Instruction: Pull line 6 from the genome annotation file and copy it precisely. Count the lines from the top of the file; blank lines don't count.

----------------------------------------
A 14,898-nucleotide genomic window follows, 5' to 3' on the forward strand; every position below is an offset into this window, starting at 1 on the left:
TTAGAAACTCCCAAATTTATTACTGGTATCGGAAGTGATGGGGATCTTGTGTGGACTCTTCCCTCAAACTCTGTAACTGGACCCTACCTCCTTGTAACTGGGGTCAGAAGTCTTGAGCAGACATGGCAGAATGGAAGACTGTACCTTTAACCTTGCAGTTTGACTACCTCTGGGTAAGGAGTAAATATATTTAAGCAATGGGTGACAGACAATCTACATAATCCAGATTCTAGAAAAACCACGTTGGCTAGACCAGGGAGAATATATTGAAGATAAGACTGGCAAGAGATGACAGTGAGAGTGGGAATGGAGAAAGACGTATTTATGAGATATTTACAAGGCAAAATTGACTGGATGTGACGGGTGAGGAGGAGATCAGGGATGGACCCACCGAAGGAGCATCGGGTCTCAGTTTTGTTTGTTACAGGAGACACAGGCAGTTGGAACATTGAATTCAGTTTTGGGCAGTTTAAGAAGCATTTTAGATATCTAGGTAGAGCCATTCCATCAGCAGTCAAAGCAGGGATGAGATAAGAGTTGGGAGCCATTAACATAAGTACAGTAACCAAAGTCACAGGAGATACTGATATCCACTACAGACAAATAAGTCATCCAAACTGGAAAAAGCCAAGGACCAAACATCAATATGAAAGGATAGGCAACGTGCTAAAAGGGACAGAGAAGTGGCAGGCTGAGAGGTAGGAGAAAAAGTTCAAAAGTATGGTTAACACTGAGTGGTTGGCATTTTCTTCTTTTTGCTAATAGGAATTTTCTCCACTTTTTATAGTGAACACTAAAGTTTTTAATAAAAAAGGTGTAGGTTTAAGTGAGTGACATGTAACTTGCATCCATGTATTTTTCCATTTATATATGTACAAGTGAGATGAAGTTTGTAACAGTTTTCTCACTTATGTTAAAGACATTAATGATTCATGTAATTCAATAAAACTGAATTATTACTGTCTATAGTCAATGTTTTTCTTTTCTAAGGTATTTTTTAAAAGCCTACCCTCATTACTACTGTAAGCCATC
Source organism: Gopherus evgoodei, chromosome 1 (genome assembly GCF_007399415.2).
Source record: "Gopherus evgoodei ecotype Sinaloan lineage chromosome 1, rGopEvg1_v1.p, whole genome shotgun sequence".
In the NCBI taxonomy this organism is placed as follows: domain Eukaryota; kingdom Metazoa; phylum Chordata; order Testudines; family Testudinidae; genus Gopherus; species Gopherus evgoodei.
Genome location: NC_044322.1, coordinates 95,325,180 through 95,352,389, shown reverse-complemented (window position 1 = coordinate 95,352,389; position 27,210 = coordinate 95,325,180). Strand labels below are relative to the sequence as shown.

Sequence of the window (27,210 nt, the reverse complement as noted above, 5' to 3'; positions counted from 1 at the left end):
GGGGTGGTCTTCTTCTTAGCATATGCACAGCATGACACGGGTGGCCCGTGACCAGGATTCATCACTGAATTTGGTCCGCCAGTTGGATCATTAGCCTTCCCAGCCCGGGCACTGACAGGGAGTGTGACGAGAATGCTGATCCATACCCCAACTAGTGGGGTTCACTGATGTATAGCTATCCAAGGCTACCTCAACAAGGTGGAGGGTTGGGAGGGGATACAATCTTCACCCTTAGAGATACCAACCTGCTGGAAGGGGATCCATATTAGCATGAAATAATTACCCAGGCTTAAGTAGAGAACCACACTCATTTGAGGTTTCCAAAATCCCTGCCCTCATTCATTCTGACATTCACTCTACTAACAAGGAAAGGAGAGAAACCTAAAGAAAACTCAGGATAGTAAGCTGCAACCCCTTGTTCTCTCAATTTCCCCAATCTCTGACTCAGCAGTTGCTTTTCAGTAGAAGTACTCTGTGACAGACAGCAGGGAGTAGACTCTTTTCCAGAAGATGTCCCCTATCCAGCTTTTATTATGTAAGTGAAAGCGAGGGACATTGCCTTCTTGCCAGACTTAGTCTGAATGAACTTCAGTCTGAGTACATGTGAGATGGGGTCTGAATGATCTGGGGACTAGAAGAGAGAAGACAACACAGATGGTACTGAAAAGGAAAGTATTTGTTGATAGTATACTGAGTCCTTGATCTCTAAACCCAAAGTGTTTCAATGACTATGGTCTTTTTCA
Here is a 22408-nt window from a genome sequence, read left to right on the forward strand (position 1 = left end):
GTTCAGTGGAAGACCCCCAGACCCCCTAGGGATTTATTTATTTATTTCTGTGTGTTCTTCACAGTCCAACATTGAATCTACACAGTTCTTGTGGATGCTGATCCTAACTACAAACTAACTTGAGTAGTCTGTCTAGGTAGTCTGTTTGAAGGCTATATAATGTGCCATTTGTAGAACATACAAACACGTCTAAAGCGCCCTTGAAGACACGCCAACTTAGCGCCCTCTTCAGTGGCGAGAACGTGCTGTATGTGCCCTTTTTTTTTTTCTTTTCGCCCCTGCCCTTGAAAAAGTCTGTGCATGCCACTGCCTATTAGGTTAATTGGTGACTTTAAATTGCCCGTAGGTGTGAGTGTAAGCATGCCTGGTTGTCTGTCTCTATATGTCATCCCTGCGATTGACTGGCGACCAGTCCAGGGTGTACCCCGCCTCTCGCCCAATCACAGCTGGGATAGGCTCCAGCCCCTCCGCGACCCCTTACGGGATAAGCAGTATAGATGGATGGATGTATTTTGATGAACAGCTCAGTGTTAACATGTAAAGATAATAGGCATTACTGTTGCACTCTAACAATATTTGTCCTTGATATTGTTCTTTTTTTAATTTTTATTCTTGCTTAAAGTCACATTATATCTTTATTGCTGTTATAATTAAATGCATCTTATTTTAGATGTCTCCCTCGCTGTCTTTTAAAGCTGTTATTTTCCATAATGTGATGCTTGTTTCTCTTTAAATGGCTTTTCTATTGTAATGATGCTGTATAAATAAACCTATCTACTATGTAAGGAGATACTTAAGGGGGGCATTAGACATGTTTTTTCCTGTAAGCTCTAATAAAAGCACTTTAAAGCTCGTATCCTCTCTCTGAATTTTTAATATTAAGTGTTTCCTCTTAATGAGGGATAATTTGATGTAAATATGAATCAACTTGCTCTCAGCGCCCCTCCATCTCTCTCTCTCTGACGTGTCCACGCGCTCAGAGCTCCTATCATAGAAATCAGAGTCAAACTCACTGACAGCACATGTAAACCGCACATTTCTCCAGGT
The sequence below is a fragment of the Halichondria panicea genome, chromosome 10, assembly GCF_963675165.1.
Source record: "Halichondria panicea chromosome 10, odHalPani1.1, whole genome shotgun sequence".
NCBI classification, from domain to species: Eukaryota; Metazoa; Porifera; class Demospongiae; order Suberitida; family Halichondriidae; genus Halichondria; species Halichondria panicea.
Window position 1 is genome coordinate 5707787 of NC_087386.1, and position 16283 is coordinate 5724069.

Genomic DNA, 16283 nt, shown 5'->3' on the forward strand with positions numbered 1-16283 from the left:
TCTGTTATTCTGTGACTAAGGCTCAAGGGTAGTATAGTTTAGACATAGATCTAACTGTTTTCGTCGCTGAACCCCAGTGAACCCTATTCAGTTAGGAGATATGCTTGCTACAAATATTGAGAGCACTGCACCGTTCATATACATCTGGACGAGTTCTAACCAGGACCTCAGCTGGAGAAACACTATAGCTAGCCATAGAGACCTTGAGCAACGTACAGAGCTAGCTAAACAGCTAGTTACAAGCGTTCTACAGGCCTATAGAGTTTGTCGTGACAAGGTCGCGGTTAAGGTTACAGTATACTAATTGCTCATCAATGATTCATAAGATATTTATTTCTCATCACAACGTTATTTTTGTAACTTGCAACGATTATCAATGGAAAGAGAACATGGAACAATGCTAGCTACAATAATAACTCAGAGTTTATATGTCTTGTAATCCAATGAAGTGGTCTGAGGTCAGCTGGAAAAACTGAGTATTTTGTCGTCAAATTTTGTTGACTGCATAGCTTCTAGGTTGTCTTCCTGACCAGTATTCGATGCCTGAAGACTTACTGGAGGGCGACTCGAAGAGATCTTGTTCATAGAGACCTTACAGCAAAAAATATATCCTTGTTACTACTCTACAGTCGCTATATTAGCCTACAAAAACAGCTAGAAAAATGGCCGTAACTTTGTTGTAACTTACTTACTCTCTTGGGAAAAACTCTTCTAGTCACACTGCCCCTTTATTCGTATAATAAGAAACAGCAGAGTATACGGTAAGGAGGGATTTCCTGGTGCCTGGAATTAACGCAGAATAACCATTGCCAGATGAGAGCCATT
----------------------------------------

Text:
Genome location: NC_044322.1, coordinates 95,325,180 through 95,352,389, shown reverse-complemented (window position 1 = coordinate 95,352,389; position 27,210 = coordinate 95,325,180). Strand labels below are relative to the sequence as shown.